The thing that frustrates me the most is the show clearly has a lot of really interesting things on its mind, like you said about religion and loss of faith, about family and legacy, but I didn’t feel like any of it really culminated or really came to a head. And one thing that I think would make a second season very challenging is I do feel like throughout the season, everybody begins acting more erratically. By the end of the season, it feels like everybody had lost their gosh darned minds. Characters begin acting more and more erratically, particularly Royal and his children and Cecilia. I wanted to ask you the question, because you live in the rural west on a plot. If you found a mysterious hole on your property, do you feel like you’d be able to keep it together or do you feel like that would really unmoor you?
JP: Yeah, I think I would probably go towards the Tillerson side of things where I would like don a coat made of furs and scream. No, I don’t. That’s part of why I was so attracted to this because it is fundamentally talking about people confronted with this cosmic horror of proportions that you can’t possibly grasp with your mind and then how you confront that and save your family because you’re sensing the danger of it, but it’s so beyond you that there’s really no way to understand it. It talks about all those grand questions and it wants to at least ask what really is the reality of things. So obviously stuff that we can’t explain. So, yeah, I think it would unmoor me and I would be spending a lot of time at the edge of that hole just staring into the abyss.
But I’m glad you brought up the point about everyone becoming more erratic and behaving completely off the rocker and that poses a great problem because in order for you to be invested in the show, any show really, there is a degree to which you have to suspend your disbelief. You have to agree that certain rules in a world that you’re watching, even if they’re a little more loosey-goosey than our actual reality, that it makes sense within that particular world.
Here we are asked to think that this is just good ol’ Wyoming and then everyone starts behaving in a way that, from episode to episode, you’re like, “Nobody, even with a giant hole in the middle of their property, nobody would do that. That’s just a plot device to move a story forward.” And I struggle with that quite a bit because I tend to be nitpicky about those things and it just takes me out of it.
Another thing, briefly touching on my expectations for season two, is that there’s this unfortunate drive across the broader TV and movie industry now, especially when it comes to these more out-there genres like science fiction, where there’s this expectation to always crank it up to 11 with each step. By the end of this first season, there’s so much that has happened that I don’t know how it can remain contained within Amelia County, Wyoming, where the action takes place, and not become an international sensation of just things happening.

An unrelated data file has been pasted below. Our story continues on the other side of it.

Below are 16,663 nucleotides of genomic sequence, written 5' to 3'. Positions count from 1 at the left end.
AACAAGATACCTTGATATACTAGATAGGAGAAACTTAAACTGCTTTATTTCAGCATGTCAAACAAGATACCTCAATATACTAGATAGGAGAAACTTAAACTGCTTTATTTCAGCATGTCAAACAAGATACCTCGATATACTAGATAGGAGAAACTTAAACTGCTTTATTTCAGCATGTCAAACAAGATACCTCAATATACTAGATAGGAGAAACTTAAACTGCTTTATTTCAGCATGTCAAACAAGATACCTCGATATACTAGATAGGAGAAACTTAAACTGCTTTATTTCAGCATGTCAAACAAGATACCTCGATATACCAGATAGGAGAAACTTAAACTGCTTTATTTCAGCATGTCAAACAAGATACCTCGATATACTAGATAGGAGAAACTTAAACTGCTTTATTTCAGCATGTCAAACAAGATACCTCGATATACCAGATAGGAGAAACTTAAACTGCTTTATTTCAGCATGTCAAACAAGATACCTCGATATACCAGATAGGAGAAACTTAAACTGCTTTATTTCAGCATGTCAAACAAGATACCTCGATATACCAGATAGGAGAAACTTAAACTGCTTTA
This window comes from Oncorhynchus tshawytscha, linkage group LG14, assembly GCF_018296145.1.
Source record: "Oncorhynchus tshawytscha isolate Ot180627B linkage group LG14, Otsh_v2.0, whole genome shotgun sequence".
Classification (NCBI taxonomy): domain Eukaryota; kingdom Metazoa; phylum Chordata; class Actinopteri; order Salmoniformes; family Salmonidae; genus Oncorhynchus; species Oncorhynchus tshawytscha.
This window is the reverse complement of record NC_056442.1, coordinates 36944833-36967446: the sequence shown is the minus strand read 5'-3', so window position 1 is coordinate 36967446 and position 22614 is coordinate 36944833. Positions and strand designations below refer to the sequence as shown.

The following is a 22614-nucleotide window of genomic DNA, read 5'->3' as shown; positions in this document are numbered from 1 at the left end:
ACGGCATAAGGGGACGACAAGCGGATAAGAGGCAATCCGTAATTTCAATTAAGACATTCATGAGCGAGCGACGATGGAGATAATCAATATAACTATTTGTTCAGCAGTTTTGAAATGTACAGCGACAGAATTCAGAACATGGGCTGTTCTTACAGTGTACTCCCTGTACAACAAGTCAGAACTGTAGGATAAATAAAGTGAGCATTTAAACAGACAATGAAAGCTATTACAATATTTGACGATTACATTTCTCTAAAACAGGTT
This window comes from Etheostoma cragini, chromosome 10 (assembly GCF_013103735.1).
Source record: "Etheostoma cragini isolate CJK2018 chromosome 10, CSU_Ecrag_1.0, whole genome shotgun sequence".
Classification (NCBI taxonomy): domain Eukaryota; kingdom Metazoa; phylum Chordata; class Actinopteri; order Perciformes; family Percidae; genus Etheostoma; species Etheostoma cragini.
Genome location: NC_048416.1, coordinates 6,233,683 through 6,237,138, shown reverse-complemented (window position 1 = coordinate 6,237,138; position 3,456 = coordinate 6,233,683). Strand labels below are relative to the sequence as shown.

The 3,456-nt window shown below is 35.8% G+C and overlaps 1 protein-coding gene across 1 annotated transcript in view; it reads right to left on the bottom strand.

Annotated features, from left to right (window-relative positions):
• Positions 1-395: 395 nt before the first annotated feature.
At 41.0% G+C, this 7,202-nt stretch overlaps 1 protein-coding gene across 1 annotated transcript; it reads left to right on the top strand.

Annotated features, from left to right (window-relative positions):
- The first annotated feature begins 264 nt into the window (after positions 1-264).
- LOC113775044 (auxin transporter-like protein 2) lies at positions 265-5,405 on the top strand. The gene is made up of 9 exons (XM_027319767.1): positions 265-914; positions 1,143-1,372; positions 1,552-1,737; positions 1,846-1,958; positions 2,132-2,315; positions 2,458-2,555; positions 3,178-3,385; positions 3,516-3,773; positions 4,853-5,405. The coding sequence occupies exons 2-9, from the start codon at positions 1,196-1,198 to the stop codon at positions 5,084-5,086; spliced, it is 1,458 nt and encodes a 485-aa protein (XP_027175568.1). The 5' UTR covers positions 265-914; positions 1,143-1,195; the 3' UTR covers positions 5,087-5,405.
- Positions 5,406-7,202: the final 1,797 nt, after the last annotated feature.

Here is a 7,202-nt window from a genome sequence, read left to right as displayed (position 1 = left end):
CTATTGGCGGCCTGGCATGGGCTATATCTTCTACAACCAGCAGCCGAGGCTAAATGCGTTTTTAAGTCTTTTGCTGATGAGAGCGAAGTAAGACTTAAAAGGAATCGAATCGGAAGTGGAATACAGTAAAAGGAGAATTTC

It starts with, “Things are happening in this town.” People disappear, someone called in a missing mountain. It’s very odd and bizarre and it then turns into this grandiose thing and I hope they have a good solution for that because I really find it hard, how you dial it back in a way. It’s like when you’re seasoning your food, it’s always easier to add a little salt than to take it out.
AG: Particularly once the lid comes off.
JP: Yeah, exactly.
AG: It’s an escalation of stakes. The stakes are very personal out of the gate, and then by the end, you’ve had such an escalation that it is hard to know how to reconcile that. I agree with you, that’s a symptom of modern entertainment. It feels like the world is always at stake, that we really have abandoned restraint because modern production technology, with CGI and everything else, we don’t need to have restraint. We can just throw whatever we want at the wall.
My final question is, is this show worth people’s time? Would you recommend people check it out if they haven’t already?
JP: It was ultimately an entertaining show. I did find parts of it to be fun and intriguing. I would say it certainly ranks above average for me. It wasn’t as much as I hyped it up to be in my mind before watching it. I know it’s a milquetoast recommendation, but I’d say yes, ultimately. It’s a fun rural mystery show.
AG: I’d echo you. I’d give a recommendation with the caveat that people know what they’re getting into. Know that you’re not going to get a satisfying ending, know that there’s probably more on the way, and if you’re okay with that level of setup, I think there’s a lot to recommend. Like you said, talented actors, it’s a good cast. I think it’s a good-looking show, it’s well made. It does not look like a low-budget production. It has some gloss to it, and as I mentioned earlier, even though there’s not a lot of resolution, it seems to have a lot on its mind.
All episodes of “Outer Range” are now streaming on Amazon Prime Video.
This article first appeared in The Good, the Bad, and the Elegy, an email newsletter from the Daily Yonder focused on the best, and worst, in rural media, entertainment, and culture. Every other Thursday, it features reviews, recommendations, retrospectives, and more. Join the mailing list today to have future editions delivered straight to your inbox.